Chris Nuttall Sony, Panasonic still bullish on 3D

Two weeks before soccer’s World Cup kicks off a 3D content extravaganza, the TV players have been updating their industry on how they are eyeing the prize of winning consumers over to the new technology.

Sony and Panasonic were in ebullient mood at the Society for Information Display’s conference (SID 2010) here in Seattle on Monday, while analysts from the co-organisers DisplaySearch acted as referees, suggesting they calm it down a bit.

In a keynote speech, Stan Glasgow, Sony Electronics president in the US, asked attendees to don 3D glasses and watch stunning pictures from a Mardi Gras celebration and this year’s US Masters golf major.

He said Sony research suggested 38 per cent of US consumers were likely to buy a 3D TV in the next year and 67 per cent had said their next TV would be a 3D set.

“These results point to just how ready for 3D consumers are. We expect demand to be strong for our 3D Bravia TVs this summer,” he said.

Sony’s projections don’t tally with forecasts of the DisplaySearch research firm. “We take a bit more conservative view of how 3D TV ramps up, there’s some hype involved and the realities of an immature ecosystem,” said Paul Gagnon, director of North American TV research.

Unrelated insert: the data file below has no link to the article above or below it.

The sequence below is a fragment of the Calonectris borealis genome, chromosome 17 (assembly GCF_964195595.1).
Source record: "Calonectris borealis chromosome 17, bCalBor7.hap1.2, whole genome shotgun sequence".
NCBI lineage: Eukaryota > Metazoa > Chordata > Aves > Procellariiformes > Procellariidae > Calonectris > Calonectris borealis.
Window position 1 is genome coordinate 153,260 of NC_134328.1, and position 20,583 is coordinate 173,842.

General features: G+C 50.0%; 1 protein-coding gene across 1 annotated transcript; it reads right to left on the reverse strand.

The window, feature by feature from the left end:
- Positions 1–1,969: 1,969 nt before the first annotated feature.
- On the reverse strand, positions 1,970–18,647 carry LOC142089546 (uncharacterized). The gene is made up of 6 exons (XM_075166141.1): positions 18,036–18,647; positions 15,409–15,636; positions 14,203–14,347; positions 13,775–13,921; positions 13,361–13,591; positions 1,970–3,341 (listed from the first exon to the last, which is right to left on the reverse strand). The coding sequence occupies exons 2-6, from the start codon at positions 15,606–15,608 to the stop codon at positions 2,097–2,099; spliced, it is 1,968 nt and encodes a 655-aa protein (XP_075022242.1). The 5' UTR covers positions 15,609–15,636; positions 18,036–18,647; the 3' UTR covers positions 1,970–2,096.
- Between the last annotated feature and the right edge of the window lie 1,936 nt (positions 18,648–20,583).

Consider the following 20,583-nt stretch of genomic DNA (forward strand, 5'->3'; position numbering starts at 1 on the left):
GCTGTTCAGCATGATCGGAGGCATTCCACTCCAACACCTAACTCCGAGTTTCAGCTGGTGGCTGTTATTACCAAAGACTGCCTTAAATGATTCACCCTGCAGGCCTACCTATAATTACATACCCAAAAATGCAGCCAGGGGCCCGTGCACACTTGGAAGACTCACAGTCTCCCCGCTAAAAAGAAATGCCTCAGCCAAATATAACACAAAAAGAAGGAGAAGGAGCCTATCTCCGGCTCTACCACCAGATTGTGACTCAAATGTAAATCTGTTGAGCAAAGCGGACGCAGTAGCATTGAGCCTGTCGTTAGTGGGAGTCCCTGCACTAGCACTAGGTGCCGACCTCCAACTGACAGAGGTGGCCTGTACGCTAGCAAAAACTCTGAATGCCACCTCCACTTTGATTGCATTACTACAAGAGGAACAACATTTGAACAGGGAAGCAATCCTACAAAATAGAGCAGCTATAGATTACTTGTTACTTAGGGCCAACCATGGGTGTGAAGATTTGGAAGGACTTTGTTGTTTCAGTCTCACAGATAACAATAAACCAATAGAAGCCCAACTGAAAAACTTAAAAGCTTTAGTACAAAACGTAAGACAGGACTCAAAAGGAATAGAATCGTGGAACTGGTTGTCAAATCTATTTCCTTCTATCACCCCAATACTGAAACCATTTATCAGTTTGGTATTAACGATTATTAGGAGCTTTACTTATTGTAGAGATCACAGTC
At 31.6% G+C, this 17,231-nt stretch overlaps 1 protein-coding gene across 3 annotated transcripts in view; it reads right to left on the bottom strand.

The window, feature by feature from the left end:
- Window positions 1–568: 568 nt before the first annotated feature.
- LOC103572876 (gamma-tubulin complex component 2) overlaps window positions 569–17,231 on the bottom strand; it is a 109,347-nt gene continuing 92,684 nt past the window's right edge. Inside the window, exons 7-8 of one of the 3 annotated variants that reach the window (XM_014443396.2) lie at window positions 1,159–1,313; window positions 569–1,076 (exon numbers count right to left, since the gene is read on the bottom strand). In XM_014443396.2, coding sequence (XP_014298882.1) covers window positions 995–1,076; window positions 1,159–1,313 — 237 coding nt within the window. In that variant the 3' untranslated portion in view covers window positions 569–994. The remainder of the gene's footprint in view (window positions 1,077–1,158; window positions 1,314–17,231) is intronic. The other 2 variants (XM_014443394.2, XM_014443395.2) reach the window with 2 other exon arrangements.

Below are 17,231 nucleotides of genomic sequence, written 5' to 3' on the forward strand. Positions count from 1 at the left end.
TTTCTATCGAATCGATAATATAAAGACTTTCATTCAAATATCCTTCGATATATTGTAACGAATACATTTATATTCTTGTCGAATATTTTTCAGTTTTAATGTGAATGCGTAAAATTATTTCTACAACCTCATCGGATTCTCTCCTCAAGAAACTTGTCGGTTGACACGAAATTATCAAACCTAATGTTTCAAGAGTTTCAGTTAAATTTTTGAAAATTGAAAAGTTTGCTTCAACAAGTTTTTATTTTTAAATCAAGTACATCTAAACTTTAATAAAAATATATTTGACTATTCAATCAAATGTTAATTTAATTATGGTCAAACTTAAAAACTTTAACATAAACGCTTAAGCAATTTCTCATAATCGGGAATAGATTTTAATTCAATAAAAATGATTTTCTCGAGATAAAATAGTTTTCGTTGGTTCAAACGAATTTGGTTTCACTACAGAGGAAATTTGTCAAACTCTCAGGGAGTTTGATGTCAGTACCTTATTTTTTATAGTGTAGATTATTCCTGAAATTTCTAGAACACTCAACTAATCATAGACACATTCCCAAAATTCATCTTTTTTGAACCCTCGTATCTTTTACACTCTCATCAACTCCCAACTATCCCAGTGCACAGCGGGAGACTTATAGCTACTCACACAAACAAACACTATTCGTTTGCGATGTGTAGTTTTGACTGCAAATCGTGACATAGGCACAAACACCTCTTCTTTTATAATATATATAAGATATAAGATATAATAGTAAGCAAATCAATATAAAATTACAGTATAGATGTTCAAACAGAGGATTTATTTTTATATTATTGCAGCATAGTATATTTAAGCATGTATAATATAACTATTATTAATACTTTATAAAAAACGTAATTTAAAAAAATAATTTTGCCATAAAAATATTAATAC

He expects 2.5m 3D TVs to be sold worldwide this year and around 55m accumulated sales by the end of 2013.

Compare those figures to Mr Glasgow’s prediction of 3D growing to 100m units over the next three years.

Peter Fannon, corporate affairs vice president for Panasonic, was equally bullish. Almost a third of American households bought an HDTV more than six years ago and were ready for an upgrade, while 20-25 per cent still did not have a flat panel HDTV.

“In addition, the premium for 3D offered already by Panasonic, first out in March, is very modest, just a few hundred bucks more,” he said.

“If you build the appropriate partnerships, support the production and bring products of high quality at reasonable prices to market, then 3D will take off.”

Mr Gagnon said there were still hurdles to overcome – the quality of content being converted from 2D to 3D was debatable, 3D glasses were not always compatible between brands and the price premium could seem large as sets tended to be high-end LED-backlit TVs.

Perhaps 3D’s biggest obstacle is that consumers are already spoilt for innovative choice – regular HDTVs offer stunning pictures at affordable prizes, LED backlighting still seems a new innovation and TVs with integrated internet connectivity and content are also expected to feature prominently this year.